Eunice.  Her name was Eunice, and Heather was her daughter and had held power of attorney for her ever since her mind began its slow, inexorable tornado-like spiral down in to complete memory loss and total confusion.  She and Grant really didn’t want to be bothered with any of it, but they were closest.  Besides, though older, Jewell would do nothing but complain.  The lawyer’s name was Evans, and the young, preoccupied doctor who briskly came in, checked her vitals for the required amount of time, then pronounced her at 0438 was Shaunessey, Joe, O.D.

The hospital staff, especially housekeeping, didn’t care.  They just knew her as The Crabby Old Lady.  They needed to get in there, clean out her meager belongings and box ’em up for Heather and Grant – as if they wanted any of them – and prep it for the next crabby old man or woman.

They’d taken everything off the wall and picked up everything else, when one thought to look in the bed stand drawer.  There was an old Bible there, with what looked like a bookmark in it.

“Will you hurry up?  Lunch here would gag a yak at the best of times, but maybe if we get to the front of the line—”

The orderly standing and holding the Bible had just opened it, curious to see what The Crabby Old Lady had marked.  Slowly, he sat down.  It wasn’t a bookmark; it was a folded sheet of legal-sized paper.  The old woman had written on it, and her thoughts were profound enough that the staff typed it up, printed it off, and distributed copies to every nurse, RNA, and orderly in the hospital.  Here is what Eunice had written.


Crabby Old Woman


What do you see, nurses?   What do you see?

What are you thinking, When you’re looking at me?


A crabby old woman, not very wise,

Uncertain of her routine, with faraway eyes.

Who dribbles her food and makes no reply,

When you say in a loud voice, “Well, you could at least try!”


Who seems not to notice the things that you do,

And forever is losing a sock or a shoe

Who, resisting or not, lets you do as you will,

With just bathing and feeding her long day to fill?


Is that what you’re thinking?  Is that what you see?

Then open your eyes, nurse, because you’re not looking at me.

I’ll tell you who I am as I sit here so still,

As I mutely do your bidding and I eat at your will.


I’m a small child of ten with a father and mother,

And brothers and sisters who laugh and love one another.


I’m a young girl of sixteen with wings on her feet,

Dreaming that any time now, a lover she’ll meet.


A bride soon at twenty, my heart gives a leap,

Remembering the vows that I’ll promise to keep.


I’m twenty-five now, I have young of my own,

Who need me to guide them and make them a happy home.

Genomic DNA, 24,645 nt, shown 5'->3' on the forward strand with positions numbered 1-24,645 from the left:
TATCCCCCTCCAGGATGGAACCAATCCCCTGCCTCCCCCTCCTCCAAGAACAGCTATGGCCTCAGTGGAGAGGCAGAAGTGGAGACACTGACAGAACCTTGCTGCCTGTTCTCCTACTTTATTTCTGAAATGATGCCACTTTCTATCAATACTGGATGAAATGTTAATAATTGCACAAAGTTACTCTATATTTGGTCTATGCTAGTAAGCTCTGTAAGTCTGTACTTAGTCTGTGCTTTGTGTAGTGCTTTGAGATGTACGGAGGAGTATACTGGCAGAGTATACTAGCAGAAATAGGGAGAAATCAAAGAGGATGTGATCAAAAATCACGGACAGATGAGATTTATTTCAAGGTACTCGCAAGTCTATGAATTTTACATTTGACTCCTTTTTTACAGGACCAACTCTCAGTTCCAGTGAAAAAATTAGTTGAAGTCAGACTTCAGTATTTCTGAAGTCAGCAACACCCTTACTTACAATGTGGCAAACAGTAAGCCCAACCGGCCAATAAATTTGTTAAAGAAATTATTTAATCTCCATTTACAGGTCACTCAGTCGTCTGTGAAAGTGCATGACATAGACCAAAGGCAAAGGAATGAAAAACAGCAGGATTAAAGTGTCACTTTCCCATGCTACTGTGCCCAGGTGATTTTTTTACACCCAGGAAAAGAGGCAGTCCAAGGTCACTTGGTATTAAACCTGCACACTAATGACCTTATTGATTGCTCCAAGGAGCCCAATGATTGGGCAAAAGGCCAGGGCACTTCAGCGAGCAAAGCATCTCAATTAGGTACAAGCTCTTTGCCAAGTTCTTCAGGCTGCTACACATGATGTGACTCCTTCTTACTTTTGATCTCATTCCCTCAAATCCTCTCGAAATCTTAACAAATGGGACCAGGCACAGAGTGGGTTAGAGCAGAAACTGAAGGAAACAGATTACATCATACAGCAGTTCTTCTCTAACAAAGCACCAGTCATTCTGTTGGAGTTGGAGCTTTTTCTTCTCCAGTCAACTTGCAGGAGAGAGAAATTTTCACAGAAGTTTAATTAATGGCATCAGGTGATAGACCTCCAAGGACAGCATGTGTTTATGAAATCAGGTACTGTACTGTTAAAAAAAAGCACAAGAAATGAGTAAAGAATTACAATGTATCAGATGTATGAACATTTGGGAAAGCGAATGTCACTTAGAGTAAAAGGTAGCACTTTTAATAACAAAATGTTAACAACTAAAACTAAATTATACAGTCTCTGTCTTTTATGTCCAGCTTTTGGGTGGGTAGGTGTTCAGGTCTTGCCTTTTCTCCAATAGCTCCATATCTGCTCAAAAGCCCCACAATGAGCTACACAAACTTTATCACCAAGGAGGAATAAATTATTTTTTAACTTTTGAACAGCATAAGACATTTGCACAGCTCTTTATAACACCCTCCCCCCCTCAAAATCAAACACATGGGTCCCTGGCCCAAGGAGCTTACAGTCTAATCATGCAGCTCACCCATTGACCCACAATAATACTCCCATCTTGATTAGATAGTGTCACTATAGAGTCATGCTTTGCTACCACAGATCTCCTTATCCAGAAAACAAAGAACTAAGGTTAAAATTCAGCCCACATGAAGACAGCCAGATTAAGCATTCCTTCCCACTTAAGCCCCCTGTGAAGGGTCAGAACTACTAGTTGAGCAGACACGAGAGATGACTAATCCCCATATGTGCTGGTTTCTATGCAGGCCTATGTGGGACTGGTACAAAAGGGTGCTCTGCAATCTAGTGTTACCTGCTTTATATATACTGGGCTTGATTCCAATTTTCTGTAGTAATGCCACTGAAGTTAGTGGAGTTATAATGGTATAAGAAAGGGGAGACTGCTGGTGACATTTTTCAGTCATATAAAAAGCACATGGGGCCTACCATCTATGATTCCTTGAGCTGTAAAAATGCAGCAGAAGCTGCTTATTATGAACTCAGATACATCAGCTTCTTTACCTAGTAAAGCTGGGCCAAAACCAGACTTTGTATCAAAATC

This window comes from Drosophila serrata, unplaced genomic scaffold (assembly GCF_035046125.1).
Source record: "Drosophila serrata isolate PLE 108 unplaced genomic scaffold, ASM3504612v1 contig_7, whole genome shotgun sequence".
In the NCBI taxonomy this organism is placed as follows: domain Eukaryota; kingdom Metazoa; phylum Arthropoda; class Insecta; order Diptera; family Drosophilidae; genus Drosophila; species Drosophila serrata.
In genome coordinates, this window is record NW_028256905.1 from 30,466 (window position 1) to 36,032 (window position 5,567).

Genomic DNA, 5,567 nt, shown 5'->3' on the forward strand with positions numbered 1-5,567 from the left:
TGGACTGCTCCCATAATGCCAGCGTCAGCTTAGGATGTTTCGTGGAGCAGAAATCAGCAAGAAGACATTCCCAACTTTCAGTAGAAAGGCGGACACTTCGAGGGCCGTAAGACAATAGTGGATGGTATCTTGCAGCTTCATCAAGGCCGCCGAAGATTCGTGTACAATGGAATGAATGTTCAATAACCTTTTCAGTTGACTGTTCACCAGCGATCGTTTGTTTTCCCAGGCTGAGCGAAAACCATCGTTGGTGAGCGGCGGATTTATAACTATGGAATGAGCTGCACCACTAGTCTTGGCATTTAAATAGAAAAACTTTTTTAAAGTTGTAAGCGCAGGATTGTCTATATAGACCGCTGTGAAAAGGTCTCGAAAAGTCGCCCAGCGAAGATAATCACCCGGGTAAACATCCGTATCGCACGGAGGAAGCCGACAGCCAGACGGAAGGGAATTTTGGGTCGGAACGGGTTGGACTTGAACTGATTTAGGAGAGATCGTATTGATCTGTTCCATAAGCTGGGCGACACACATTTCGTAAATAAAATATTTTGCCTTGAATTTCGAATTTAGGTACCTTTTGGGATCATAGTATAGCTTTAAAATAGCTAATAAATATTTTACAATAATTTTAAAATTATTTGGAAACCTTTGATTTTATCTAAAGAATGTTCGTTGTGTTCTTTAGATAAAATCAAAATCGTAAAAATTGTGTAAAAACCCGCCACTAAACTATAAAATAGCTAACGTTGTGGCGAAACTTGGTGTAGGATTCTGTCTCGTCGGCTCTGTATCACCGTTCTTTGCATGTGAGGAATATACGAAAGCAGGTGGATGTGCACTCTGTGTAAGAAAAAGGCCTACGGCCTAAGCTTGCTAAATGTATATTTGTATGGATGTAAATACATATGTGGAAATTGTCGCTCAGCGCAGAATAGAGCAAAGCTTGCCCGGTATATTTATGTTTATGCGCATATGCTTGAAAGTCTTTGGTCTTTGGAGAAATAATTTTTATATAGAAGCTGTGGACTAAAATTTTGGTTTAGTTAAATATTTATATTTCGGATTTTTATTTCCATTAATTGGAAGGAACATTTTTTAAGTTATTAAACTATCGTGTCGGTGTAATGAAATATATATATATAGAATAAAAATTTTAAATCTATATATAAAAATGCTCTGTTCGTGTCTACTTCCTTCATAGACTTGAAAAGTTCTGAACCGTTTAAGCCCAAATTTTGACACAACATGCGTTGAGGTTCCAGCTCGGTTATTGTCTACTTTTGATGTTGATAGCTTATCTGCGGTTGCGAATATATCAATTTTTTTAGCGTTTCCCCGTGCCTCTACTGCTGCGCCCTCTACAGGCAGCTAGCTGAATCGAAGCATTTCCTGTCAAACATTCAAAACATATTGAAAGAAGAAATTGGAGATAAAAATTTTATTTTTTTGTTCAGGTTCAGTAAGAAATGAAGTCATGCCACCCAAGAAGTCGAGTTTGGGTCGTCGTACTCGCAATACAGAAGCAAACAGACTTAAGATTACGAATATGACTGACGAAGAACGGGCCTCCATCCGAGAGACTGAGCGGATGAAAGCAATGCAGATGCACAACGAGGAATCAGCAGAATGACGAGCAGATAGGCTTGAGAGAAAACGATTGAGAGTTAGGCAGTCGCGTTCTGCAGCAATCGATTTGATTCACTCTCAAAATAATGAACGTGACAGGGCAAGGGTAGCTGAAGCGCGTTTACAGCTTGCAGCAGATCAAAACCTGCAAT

I’m now a woman of thirty, my young now grown fast,

Bound to each other with ties I pray will last.


At forty, my young sons have grown and are gone,

But my man’s beside me, to hold me when I mourn.


I’m fifty, and once more babies play around my knee,

Again we know the giggles of children, my loved one and me.


Dark days are upon me now, for my husband is dead,

I look at the future, and I shudder with dread.


For my young are all rearing young of their own,

And I’m left to think of the years and loves that I’ve known.


I’m now an old woman, and nature is cruel,

To make me in old age look like a fool.


The body, it crumbles, and grace and vigor depart,

It feels like there’s now a stone, where I once had a heart.


But inside this old carcass, a young girl still dwells,

And now and again, my battered heart swells.


I remember the joys, and I remember the pain,

And inside here, I’m loving and reliving life all over again.


I’m thinking of the years, all too few, gone too fast,

And accepting the stark reality that nothing can last.


So open your eyes, people–please, open and see:

Not just a forgetful, crabby old woman; look closer – see ME!!


No one from the hospital staff were asked if they’d read the poem.  There were no dry eyes.  Even the self-important, preoccupied young doctor was sniffing and blowing his nose.

Normally a perfunctory, even distasteful task, the orderlies didn’t say much as they gathered up the old fitted sheet from Eunice’s last bed, loaded all the stuff to be thrown away in it, and made the trip out to the dumpster.  Where they usually just tossed the whole load in, throwing their sterile gloves in after it, this time they kind of laid it softly on top of the pile.

On top was a faded, embroidered purple letter ‘G’; a folded card of some kind; a kind of weird, mismatched, faded old pillow; an old metal-and-wood table fork with garden string tied through a hole in the handle; and on top of it all, an old, black-and-white picture of a small, homely old house that the frame had come off of while they were tossing it into the throwaway pile.

Leon and Rocco looked at the small pile that represented Eunice’s Earthly life for a minute, then made eye contact.  Leon said, “Hey, what about her Bible?”

     “I kept that.  I didn’t figure she’d mind, and those two kids of hers sure never acted like they’d want it.  ‘Sides, a few years back after I got out of the Corps, I threw mine into the nearest river.  I kinda figure this is God’s way of replacin’ it, and my way of sayin’, “I’m sorry” to Miss Eunice for not bein’ more pleasant when it woulda mattered.”

Leon was quiet for a few seconds as he held the hospital hallway door open.  “We see this stuff all the time, Rock.  What was different here?”

Rocco shrugged.  “I never knew my mom.  Don’t know who my gramma was.”  He shifted his head towards the dumpster.  “Miss Eunice’ll do.  Hey–d’you think she’d mind if I sorta rescued the picture o’ that old house?  She’s family, now, and it’s got some meaning attached to it.  She’d want me to have it, me bein’ her grandson an’ all.”

Leon smiled.  “I’ll go on in and start washin’ down the room.  Gotta have it nice and clean for our next grams or gramps.  But I don’t plan on doin’ it all by myself, hear?”

As the door closed, Rocco turned and the morning sun glistened off the big tears flowing down his cheeks, the first time he’d cried since rotating back from his third tour of duty in Afghanistan.  Groping in his scrubs pocket for his handkerchief, he muttered to himself, “Maybe I’ll just hang onto that old pillow, too.  There’s got to be a story, and–”  here he glanced up into the clear sundrenched sky– “Miss Eunice, if you wouldn’t mind, sometime let me know what that story is.  We’re family, now, and I’d like ta know.”

© D. Dean Boone, August 2018



Categories: Inspirational, Tell-A-Story-Make-A-Point, Wisdom | Tags: , , , | 2 Comments